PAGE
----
07.04.2007 18 °C
The night was punctuated only by the sound of my work gnarled fingers hitting the keyboard. The 8 x 4 room that was to be, and indeed still is, for the next 3 days, my office was stiffiling in the near tropical heat. Gently pushing my chair back so as not to wake the Wessex Mountain Hound that had chosen to coil itself round my feet I gently descended the stairs in the moonlight til my hand found the well worn controls of the electronic thermostat which, I was alarmed to see, had been set, by hands unknown to over some 20 degrees. I can only think that the natives had entered the house unawares during the best of top gear, or worse, my ship mate Capn. Lummox, had brushed the dial with her titanic mass as she had yet again raided our dwindiling provisions. Angered by her selfish actions and with deep concerns for our fate I sat back at this very desk to consider what the day would hold for me and to look around at the result of my industrious preperations.
First I came to the object of so many hours of consideration and worry over the last few months. To some it would appear to be just a well thumbed small white book book lying across the map table, a mere trifle.
But ,of course, to those more travelled they would immediatly recognise it as the now legendary Wyre Forset A-Z 1999 (including Bewdley and environs.) They might also recognise that it above all other books may hold the key to the uncharted, and savage, land of Kidderminster.
Tearing my eyes away from my beloved map I studied my preperations: a half empty packet of Drum tobacco, a cup of now cool coffee, bundles of clothing, a Royal Enfield carbine and various sacks of foodstuffs selected especially for my long journey.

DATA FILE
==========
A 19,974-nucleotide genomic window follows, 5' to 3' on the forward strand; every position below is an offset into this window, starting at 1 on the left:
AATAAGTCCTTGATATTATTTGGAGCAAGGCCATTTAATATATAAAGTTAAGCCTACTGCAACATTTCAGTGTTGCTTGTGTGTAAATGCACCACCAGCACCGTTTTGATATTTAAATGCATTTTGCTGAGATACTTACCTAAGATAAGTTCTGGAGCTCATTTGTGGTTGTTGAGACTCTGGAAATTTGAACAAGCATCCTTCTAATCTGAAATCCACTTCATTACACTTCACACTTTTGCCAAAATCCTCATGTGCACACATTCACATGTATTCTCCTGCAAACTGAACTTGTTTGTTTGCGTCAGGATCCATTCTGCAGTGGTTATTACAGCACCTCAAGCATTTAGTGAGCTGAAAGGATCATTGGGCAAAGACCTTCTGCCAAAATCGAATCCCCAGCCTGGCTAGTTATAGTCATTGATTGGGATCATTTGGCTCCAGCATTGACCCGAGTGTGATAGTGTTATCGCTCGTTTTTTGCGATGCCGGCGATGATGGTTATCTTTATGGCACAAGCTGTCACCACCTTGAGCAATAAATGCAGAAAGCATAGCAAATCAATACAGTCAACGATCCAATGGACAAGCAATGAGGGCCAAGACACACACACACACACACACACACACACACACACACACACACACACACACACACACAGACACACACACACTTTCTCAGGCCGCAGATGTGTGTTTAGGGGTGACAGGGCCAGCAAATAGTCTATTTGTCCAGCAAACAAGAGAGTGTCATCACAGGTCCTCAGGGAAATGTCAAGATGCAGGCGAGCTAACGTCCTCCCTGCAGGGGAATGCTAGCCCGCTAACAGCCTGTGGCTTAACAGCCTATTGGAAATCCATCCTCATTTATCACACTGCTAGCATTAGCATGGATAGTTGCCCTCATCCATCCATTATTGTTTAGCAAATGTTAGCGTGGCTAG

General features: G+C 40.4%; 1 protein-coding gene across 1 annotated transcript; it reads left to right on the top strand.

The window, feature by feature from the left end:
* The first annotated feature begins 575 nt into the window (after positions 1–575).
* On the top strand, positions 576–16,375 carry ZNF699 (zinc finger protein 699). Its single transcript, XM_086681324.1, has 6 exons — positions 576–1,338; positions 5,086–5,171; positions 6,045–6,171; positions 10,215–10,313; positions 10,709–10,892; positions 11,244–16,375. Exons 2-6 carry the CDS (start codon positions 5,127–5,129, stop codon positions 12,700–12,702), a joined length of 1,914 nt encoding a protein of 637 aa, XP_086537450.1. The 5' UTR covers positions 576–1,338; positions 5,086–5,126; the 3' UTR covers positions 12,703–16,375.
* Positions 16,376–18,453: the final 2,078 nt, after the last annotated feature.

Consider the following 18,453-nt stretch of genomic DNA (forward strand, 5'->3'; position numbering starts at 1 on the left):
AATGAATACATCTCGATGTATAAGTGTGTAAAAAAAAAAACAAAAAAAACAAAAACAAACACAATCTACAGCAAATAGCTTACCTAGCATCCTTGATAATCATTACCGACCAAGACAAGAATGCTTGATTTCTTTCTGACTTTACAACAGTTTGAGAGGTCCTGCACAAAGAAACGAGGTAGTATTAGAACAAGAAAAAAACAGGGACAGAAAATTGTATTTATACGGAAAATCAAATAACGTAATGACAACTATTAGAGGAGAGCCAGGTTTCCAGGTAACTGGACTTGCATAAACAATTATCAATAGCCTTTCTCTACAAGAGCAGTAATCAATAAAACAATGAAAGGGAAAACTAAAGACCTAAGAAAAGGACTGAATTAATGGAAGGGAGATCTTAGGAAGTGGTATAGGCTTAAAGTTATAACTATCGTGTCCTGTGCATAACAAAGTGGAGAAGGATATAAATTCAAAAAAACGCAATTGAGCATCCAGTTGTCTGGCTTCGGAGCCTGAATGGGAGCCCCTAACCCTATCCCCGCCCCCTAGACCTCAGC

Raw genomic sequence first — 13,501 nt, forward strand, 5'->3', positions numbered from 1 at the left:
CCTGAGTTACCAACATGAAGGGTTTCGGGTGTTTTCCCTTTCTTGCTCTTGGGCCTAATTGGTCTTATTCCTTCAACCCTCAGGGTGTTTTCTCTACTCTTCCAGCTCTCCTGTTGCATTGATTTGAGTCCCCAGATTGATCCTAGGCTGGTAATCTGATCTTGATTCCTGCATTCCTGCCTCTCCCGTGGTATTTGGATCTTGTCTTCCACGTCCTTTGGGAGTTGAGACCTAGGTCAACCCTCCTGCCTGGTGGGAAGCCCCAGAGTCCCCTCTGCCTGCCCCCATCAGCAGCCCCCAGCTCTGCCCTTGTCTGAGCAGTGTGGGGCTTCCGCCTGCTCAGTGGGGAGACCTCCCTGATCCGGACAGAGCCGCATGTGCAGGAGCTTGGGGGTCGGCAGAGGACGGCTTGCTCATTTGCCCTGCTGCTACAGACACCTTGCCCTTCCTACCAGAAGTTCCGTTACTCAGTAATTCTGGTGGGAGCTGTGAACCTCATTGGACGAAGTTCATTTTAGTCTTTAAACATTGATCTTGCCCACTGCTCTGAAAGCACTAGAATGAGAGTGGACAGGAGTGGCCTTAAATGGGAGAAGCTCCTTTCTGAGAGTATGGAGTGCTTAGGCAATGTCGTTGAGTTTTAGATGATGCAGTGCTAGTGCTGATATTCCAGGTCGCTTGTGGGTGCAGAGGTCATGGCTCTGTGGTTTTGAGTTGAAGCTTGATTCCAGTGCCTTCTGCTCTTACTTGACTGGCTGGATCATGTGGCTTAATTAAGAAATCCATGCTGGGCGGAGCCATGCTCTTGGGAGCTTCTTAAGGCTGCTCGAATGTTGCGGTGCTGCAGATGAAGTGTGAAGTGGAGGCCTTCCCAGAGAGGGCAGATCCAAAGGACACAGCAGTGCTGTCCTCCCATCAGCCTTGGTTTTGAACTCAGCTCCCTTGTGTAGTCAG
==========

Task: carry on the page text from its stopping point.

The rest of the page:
I had spent several weeks with the esteemed explorer Dr Holland prior to his leaving for the South Pole. Whilst at his Cambridgeshire Laboratories I chanced upon many gems of wisdom in the slag heap of his mind. As he had advised me I was to travel light and armed. I had chosen by boots with great care following several weeks of training in the Brecon Beacons. I had, as I had expected, chosen to go with my trusty "old trainers", aquired at no small expense from Messrs Aldi and Co. Ltd. at the East India Offices (Black Country Division). I was already concerned at the weight of the sacks of foodstuffs, and going against accepted wisdom had chosen to strip down the supplies leaving no possible margin for error, taking only one flask of tea and a small "Marathon" choclate cake, recently aquired from Messrs. Singh and Patels food emporium.
But now the hour is late,
I hope soon to post, god willing, more details of my intended route and report back to you soon.
God Save the Queen and may he also be so kind to guard my foodstuffs, and my virginity against the Lummox.